The minimalist conception articulated in the advanced democracies of the West, and typified by liberal political theory and thereafter im(ex)ported to Africa hook, lines and sinkers have not produced the desired ‘fruits’. Going by the waves of democratic upheavals in most part of the continent, the kind of procedural, formal or institutional democracy, which stresses political rights, focusing on elections and multi-partyism has been practiced in Nigeria in all its forms with, for the most part, the fear and fate of the citizenry exacerbating by the days. This paper investigates the political history of one of Africa’s most influential and forlorn democracy – Nigeria – within the ambit of competitiveness and western democratic practices. The paper observed that ever since Nigeria attained independence in 1960, despite several elections and democratization processes, records show that one of her major challenges is achievement of good governance through democracy whether in the Westminster model or presidential system. The study also found evidences that the prevailing opinion on Nigeria’s democracy is that even though confidence that election can ensure integrity of governance and accountability is rife, such confidence has actually waned due to the protracted history of mean electoral practices. The paper concluded that integrity of elections, among others, is critical to ensuring true democracy and good governance in Nigeria.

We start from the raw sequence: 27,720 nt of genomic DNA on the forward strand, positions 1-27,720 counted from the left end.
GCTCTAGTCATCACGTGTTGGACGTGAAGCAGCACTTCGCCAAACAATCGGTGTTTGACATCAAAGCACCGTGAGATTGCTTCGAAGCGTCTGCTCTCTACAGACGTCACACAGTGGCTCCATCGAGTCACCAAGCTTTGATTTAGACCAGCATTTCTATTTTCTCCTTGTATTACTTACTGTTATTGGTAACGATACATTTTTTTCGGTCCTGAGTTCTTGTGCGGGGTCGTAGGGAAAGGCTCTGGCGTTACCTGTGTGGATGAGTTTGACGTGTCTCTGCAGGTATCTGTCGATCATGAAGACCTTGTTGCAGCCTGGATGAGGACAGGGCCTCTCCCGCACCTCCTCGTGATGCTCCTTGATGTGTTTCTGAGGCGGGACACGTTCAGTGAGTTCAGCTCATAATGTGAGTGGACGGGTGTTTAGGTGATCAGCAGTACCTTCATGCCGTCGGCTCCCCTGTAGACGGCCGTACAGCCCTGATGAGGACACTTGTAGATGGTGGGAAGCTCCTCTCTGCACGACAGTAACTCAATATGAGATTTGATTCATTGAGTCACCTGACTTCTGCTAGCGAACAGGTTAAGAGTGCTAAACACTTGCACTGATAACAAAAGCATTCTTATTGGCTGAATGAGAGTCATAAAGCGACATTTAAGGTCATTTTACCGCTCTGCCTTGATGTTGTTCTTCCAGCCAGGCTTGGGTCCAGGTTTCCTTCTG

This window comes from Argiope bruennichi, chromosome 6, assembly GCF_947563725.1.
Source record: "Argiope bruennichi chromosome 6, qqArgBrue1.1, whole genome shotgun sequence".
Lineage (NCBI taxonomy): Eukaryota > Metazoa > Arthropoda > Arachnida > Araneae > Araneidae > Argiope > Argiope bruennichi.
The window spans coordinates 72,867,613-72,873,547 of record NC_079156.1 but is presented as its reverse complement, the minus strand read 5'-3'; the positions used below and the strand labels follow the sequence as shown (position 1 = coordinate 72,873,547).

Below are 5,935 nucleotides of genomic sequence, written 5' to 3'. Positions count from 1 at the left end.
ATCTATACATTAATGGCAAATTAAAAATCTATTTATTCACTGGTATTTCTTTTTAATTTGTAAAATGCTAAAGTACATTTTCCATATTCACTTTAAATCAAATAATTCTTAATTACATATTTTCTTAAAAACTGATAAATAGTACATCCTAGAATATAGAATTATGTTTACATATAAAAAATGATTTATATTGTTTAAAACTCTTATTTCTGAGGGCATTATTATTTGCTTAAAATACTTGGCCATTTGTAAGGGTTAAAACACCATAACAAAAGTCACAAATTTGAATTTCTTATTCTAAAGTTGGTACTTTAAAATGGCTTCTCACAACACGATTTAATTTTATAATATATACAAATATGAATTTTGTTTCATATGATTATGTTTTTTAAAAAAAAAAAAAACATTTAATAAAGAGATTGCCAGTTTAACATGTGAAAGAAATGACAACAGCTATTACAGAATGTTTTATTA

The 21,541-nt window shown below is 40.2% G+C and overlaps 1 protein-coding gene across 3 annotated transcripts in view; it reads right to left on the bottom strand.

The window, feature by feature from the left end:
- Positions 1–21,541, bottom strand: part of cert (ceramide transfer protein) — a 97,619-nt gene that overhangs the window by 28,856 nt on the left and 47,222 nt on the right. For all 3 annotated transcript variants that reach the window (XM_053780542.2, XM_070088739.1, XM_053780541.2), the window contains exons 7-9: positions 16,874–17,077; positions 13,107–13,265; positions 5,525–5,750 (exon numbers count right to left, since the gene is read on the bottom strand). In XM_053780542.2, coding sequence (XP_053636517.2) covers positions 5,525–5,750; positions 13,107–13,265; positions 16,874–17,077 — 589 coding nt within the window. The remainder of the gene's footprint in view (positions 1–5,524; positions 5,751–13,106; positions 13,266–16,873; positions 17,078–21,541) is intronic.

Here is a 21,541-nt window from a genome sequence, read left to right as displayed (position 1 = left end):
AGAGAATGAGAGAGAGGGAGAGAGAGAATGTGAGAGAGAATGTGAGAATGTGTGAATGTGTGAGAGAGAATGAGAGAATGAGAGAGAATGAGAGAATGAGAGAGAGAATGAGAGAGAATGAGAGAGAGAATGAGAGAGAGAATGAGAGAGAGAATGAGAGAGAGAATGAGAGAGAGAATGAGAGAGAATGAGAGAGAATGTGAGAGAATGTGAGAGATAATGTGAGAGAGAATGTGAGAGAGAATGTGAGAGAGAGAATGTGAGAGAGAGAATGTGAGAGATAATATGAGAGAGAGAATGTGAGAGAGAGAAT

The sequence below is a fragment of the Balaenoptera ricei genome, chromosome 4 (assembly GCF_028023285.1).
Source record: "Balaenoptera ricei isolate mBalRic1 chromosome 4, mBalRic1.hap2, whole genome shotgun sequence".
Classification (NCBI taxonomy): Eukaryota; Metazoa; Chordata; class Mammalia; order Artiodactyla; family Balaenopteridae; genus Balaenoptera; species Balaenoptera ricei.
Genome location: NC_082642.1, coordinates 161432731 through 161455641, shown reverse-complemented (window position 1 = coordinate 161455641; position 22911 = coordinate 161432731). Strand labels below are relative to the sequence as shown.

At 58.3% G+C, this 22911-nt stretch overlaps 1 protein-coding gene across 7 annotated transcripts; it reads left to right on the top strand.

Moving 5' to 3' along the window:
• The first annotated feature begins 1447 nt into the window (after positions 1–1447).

Key words: Governance, crisis, democratisation, Nigeria
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